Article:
Beefy Industry

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In his book Global Problems and the Culture of Capitalism, Richard Robbins weighs the environmental costs of a staple of the US diet: beef. In mathematical number of calories, beef is an inefficient food that requires huge food input. Cattle feed accounts for 80% of US grain production and about half of US water consumption. This inefficiency is magnified as other costs stack up: overabundant cattle manure, chemical fertilizers and pesticides, deforestation and land degradation, and fossil fuel consumption are just a few. (Robbins, 1999)

A Texas Longhorn cow. (between Bryan and Houston Texas). Photo by Ed Schipul. (Wikimedia Commons)

Beef production seems as fundamental to Americana as the cattlemen and railroads that made it possible. Other American icons didn’t fare so well: Bison were slaughtered nearly to extinction and the Native Americans of the great plains were hunted by the U.S. Army for control of grazing land. The same disaster unfolded in South America in the form of rainforest deforestation. In Mexico, 60% of productive land is grazed by cattle despite “more than 50 percent of its population never consumes animal products” (Robbins, 1999, pg 232.) Newfangled tech like assembly-line butchery, refrigerated shipping, and eventually fast food restaurants paved the way for environmental carelessness on an ever greater scale.

The huge input cost makes beef a luxury of industrialized countries, but more importantly, the land degradation isn’t something developing countries can risk. When this industrial process was introduced in Africa the intention was to support the local economy with exported beef, however it failed when land simply became too degraded to use. (Robbins, 1999)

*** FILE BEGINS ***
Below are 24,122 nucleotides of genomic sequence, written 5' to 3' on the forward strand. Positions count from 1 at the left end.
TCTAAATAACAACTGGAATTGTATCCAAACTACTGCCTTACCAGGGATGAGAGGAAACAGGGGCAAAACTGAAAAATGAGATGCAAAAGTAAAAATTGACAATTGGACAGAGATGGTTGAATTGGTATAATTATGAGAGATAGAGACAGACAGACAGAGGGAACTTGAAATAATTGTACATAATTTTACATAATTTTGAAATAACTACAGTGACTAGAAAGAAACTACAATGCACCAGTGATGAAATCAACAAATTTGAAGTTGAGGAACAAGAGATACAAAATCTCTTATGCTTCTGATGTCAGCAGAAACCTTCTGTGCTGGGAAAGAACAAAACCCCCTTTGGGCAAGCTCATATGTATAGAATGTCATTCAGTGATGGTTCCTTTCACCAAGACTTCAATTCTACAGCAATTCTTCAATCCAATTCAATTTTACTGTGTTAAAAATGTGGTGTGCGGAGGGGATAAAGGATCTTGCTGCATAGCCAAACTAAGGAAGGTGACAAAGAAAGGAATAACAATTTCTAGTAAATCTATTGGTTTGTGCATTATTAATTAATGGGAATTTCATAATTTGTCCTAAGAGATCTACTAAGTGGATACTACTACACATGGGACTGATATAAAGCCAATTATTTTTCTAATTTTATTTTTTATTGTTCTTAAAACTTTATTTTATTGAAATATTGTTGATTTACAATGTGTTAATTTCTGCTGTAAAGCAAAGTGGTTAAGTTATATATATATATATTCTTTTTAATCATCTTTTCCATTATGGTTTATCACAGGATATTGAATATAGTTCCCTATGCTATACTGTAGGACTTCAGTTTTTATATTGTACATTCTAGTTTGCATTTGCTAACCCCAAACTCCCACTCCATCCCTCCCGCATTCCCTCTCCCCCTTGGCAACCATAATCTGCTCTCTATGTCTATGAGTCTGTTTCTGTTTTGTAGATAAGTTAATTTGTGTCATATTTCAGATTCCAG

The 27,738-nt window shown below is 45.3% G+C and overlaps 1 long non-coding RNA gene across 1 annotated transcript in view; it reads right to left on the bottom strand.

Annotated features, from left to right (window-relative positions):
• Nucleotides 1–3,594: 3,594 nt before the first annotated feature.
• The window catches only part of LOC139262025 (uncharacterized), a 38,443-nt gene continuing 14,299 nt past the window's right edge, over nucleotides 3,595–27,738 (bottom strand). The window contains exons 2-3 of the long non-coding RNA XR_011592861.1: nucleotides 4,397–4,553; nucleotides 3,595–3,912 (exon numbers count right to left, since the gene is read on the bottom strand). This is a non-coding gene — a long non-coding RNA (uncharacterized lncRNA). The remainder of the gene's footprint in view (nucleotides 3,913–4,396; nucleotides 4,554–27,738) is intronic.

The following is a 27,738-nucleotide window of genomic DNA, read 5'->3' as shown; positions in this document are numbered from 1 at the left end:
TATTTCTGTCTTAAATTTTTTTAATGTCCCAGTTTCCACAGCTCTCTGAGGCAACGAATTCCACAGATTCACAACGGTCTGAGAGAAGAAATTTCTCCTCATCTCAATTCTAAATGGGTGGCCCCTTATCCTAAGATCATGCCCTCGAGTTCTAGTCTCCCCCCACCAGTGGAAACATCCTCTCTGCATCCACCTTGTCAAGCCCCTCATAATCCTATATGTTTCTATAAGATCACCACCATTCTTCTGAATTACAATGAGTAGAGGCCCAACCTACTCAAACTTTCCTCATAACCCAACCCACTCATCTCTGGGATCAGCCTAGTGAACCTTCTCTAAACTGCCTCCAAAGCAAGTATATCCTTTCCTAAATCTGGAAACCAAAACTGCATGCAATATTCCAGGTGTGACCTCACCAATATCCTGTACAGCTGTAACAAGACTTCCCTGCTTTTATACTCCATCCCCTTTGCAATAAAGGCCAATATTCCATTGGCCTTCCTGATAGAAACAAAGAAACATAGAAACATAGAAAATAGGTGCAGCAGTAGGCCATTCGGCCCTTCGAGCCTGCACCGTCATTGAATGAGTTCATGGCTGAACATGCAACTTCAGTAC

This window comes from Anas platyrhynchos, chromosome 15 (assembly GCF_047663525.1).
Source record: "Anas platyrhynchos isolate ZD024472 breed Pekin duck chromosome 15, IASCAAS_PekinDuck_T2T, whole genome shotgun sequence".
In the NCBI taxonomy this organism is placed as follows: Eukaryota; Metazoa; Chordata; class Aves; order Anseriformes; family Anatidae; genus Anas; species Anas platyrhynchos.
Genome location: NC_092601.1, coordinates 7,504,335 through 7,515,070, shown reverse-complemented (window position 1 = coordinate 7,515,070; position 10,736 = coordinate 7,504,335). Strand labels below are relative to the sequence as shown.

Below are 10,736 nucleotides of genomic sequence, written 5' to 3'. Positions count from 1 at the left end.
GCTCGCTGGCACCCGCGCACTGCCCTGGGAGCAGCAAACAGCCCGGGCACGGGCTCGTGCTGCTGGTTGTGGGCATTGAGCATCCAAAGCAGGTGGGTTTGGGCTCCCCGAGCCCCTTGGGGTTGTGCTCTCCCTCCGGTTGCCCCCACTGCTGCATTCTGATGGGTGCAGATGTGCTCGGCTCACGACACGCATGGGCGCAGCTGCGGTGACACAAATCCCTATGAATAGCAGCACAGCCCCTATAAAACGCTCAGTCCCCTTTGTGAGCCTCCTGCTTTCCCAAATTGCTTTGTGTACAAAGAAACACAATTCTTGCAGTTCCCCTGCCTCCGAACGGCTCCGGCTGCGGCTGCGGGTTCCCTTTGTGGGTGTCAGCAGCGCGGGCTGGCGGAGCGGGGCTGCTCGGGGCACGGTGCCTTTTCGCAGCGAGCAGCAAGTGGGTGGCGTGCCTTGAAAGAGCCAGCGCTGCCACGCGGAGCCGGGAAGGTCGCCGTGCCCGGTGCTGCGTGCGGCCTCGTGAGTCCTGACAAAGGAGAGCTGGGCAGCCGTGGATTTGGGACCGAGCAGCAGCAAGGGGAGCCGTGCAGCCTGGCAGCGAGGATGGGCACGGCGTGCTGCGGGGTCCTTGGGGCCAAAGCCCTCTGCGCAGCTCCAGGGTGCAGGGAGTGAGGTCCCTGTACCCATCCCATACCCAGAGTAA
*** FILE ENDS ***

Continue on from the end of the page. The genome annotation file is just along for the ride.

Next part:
What does sustainable beef look like? Robbins concludes it can only be done with an ‘agroecological model’ rather than the current manufacturing approach. One proven model is the Mayan system of rotating forest gardens which attracted game animals, so maybe traditional agriculture can help save the Western hemisphere from being trampled.

Animated sequence of a buffalo (American bison) galloping. Photos taken by Eadweard Muybridge (died 1904), first published in 1887 at Philadelphia (Animal Locomotion). Animation by Waugsberg, 2006-7-16. (Wikimedia Commons)

Works cited:

Robbins, R. (1999). Global problems and the culture of capitalism. Boston, MA: Allyn and Bacon.


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